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 1997
 ARM and MicrosoD work together to extend Windows CE to the ARM architecture
 1998
 ARM Partners ship more than 50 million ARM Powered products
 Intel licensees the ARM X-Scale Architecture
 2000
 ARM introduces Jazelle technology for Java applications
 ARM introduces the ARM926EJ-S soft macrocell with enhanced DSP
 2002
 ARM introduces the SecurCore SC200 and SC210 microprocessor cores
 2003
 ARM partners ships more than 1 billion ARM powered devices!

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ARM History Present


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ARM Cortex
 Cortex A8

 in-order, dual-issue, Superscalar, 13 stage pipeline


 32k/32k instruction/data L1 cache, 256K unified L2 cache
 Neon SIMD Multimedia engine, Vector floating point coprocessor
 Jazzele Java technology
 600MHz 1.2GHz speed, 2.0 instruction/cycle
(Apple A4, Samsung Hamming Bird, TI OMAP3, Motorola Dragon Ball, etc.)
 Cortex A9 and Cortex A15
Out-of-order, predictive-issue, superscalar, 15 stage pipeline
 32k/32k instruction/data L1 cache, up to 4MB unified L2 cache
 Multi-core Architecture (duo and Quad)
 Neon SIMD Multimedia engine, Vector floating point coprocessor
 Jazzele Java technology
1 -2GHz speed, up to 4 instruction/cycle
(Apple A5, Samsung Sirtex, TI OMAP4, Freescale iMX6, Qualcomm, etc.)
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Compare/contrast
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We can classify Ps based on


o Architecture
o Application type
o Performance (in terms of speed, power consumption...)

In modern Ps, the best features from the different types
is taken to achieve the maximum performance.
Based on Architecture/instruction set, the major
categories are RISC and CISC.

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Compare/contrastRISC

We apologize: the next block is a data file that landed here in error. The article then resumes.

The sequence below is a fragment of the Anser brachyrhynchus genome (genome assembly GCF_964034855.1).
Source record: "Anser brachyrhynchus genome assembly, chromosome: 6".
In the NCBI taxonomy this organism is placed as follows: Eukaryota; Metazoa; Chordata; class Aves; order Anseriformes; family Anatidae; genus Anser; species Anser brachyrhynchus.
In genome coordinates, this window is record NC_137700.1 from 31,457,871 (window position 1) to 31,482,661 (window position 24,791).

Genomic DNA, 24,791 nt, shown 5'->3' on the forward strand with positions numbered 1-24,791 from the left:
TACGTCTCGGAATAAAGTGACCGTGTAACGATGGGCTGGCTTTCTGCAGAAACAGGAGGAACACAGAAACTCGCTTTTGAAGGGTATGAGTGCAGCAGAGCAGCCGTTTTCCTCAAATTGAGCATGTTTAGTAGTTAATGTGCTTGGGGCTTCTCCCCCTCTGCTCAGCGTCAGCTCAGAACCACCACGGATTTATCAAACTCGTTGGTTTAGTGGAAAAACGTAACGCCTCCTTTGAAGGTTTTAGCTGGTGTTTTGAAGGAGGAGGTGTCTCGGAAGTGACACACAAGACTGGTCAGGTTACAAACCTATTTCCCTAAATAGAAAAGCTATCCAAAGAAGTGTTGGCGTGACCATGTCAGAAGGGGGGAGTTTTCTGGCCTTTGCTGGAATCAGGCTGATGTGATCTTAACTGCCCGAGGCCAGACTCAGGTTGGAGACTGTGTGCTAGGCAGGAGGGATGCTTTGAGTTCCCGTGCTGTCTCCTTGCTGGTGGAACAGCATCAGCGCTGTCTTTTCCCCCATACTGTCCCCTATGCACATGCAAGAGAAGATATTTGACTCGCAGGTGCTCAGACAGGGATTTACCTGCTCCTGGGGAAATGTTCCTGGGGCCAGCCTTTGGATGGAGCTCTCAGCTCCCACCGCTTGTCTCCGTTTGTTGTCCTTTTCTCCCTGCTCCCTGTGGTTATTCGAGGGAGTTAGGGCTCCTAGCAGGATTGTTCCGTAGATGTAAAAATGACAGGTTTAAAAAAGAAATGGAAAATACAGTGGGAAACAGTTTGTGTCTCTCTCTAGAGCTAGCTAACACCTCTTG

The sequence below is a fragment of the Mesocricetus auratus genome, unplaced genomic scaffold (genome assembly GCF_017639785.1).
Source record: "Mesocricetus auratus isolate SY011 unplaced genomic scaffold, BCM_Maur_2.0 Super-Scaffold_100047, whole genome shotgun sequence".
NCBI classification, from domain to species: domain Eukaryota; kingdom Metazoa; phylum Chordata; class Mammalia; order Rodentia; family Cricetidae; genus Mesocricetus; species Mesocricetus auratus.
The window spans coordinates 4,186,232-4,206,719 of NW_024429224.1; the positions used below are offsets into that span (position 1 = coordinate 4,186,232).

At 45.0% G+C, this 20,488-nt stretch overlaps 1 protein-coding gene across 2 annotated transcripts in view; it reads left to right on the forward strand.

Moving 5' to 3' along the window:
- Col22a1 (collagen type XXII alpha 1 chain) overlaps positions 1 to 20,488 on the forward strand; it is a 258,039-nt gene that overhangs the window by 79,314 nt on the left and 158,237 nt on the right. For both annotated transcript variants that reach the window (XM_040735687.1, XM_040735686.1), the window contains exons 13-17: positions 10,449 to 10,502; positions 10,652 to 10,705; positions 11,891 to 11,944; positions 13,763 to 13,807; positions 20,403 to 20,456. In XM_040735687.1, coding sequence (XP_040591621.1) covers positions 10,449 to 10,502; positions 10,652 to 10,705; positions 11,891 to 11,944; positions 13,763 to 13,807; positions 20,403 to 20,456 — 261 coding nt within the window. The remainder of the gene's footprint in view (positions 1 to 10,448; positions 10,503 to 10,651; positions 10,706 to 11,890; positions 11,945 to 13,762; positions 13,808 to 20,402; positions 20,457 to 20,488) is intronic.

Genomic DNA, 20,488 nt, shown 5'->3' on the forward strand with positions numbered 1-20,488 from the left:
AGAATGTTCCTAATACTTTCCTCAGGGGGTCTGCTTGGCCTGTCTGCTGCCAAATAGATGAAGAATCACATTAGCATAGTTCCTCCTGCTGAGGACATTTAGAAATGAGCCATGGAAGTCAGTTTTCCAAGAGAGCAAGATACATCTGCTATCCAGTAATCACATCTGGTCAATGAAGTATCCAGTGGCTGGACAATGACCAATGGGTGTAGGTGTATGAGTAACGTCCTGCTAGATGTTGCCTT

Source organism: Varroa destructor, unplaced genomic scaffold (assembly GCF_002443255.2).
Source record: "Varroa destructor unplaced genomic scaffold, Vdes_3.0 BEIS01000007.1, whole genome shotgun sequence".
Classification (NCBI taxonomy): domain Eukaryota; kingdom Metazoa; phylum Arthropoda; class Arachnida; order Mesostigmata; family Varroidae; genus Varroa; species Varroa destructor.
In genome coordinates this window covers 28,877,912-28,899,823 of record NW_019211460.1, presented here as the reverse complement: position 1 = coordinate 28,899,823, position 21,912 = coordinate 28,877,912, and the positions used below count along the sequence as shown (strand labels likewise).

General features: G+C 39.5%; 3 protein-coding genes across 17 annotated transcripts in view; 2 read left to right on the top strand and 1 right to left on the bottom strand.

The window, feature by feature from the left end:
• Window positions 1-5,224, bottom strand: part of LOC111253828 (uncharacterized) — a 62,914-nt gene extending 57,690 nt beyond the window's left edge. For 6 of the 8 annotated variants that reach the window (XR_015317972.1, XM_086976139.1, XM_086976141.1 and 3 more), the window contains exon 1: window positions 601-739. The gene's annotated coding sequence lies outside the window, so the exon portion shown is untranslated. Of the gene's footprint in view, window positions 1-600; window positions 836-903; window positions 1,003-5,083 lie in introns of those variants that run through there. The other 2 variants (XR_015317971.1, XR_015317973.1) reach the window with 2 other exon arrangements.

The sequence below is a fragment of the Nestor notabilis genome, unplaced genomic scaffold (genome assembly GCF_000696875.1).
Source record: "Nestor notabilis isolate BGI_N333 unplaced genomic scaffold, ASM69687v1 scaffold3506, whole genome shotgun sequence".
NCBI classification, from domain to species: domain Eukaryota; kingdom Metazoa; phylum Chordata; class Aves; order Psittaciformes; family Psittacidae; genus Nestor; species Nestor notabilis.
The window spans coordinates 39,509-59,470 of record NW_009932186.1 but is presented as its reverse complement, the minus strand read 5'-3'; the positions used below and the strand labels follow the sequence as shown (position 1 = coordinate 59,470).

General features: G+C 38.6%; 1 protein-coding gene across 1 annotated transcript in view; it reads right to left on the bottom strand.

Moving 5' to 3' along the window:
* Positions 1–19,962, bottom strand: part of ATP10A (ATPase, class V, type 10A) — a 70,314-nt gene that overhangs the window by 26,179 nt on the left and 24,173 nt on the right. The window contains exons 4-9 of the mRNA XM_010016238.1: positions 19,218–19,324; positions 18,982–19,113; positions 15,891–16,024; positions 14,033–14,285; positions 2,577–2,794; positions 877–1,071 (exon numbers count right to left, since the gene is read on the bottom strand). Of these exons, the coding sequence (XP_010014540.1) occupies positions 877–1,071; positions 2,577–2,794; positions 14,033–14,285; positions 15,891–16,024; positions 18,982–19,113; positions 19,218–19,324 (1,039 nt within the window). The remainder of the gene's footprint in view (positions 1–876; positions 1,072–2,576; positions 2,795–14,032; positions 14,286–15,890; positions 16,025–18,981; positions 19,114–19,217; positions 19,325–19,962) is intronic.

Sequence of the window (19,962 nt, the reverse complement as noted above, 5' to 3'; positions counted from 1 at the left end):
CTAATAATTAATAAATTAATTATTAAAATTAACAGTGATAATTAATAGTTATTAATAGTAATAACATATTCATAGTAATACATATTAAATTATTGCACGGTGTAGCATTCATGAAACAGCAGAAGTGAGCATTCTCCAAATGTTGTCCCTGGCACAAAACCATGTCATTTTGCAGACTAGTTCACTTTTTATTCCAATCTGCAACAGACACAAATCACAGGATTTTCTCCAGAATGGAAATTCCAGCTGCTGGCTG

Vs CISC
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CISC
 When the 8086 was introduced
Memory expensive; Compilers lousy; VLSI primitive
 Keeping the encodings of common instructions short
helped in two ways.
It made programs shorter, saving precious memory space.
Shorter instructions can also be fetched faster.
Assembly programming is easier

The 8086-based processors are an example of a complex


instruction set computer, or CISC, architecture.
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RISC Vs CISCcntd
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RISC
The idea of simpler instruction formats seemed radical in the 1980s.
RISC-based programs needed more instructions and were harder
to write by hand than CISC-based ones.
This also meant that RISC programs used more memory.
 Many newer processor designs use a reduced instruction set

computer, or RISC, architecture


Memory is faster and cheaper now.
Compilers generate code instead of assembly programmers.
Simpler hardware made advanced implementation techniques like
pipelining easier and more practical.
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Compare/contrastperformance
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The processing speed is directly proportional to the system


clock frequency, the frequency is limited by the voltage
level and dissipated heat.
 Newer processor designs claim higher frequencies at lower

voltage thresholds using new production processes:


->Low power and high speed
 Performance of a P also depends on the No. of cores in the
chip and intelligent HW/SW like, parallelism, pipelining,
on-chip caches, PMU,
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Next Lecture:

Microprocessor Fabrication
Trends and Prospects
Summary